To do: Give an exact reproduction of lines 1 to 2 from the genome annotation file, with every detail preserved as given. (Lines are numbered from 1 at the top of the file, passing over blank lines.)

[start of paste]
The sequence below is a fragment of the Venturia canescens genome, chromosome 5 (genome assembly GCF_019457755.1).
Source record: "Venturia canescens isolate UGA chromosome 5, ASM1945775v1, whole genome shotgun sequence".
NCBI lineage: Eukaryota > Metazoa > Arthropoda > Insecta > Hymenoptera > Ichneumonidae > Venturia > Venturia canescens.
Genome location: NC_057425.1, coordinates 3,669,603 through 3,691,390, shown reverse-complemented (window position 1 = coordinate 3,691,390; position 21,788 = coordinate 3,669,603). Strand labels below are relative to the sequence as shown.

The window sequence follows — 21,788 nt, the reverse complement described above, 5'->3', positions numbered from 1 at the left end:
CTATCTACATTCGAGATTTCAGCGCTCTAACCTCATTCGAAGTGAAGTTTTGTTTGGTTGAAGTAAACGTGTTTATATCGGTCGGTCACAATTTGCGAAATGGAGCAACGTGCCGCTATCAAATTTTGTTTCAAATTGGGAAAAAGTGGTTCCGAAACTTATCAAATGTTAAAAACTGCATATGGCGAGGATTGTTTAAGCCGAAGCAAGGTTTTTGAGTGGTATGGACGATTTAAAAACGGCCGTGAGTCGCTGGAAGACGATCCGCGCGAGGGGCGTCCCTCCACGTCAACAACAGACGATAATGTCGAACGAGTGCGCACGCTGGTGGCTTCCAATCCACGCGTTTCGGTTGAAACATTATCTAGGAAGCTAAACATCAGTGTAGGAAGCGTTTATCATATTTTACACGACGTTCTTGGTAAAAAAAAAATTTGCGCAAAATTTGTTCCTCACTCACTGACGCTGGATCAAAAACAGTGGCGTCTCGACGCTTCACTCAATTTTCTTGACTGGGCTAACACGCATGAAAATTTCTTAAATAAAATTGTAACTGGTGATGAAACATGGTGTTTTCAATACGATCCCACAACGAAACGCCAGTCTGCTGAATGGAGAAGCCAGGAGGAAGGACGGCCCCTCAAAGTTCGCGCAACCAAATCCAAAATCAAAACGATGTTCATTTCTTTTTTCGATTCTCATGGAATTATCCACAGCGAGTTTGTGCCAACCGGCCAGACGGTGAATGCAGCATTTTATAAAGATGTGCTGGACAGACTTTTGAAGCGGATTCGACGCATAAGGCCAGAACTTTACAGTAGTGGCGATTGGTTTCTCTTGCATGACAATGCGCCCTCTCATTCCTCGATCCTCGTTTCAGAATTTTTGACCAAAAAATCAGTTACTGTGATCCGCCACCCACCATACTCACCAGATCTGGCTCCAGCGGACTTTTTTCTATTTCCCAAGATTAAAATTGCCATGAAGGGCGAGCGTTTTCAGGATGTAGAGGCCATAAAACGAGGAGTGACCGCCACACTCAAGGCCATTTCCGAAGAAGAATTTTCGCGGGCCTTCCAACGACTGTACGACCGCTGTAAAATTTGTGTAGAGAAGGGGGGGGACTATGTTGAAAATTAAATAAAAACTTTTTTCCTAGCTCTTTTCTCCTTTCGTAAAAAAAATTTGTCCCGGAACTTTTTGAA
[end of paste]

The sequence below is a fragment of the Venturia canescens genome, chromosome 5 (genome assembly GCF_019457755.1).
Source record: "Venturia canescens isolate UGA chromosome 5, ASM1945775v1, whole genome shotgun sequence".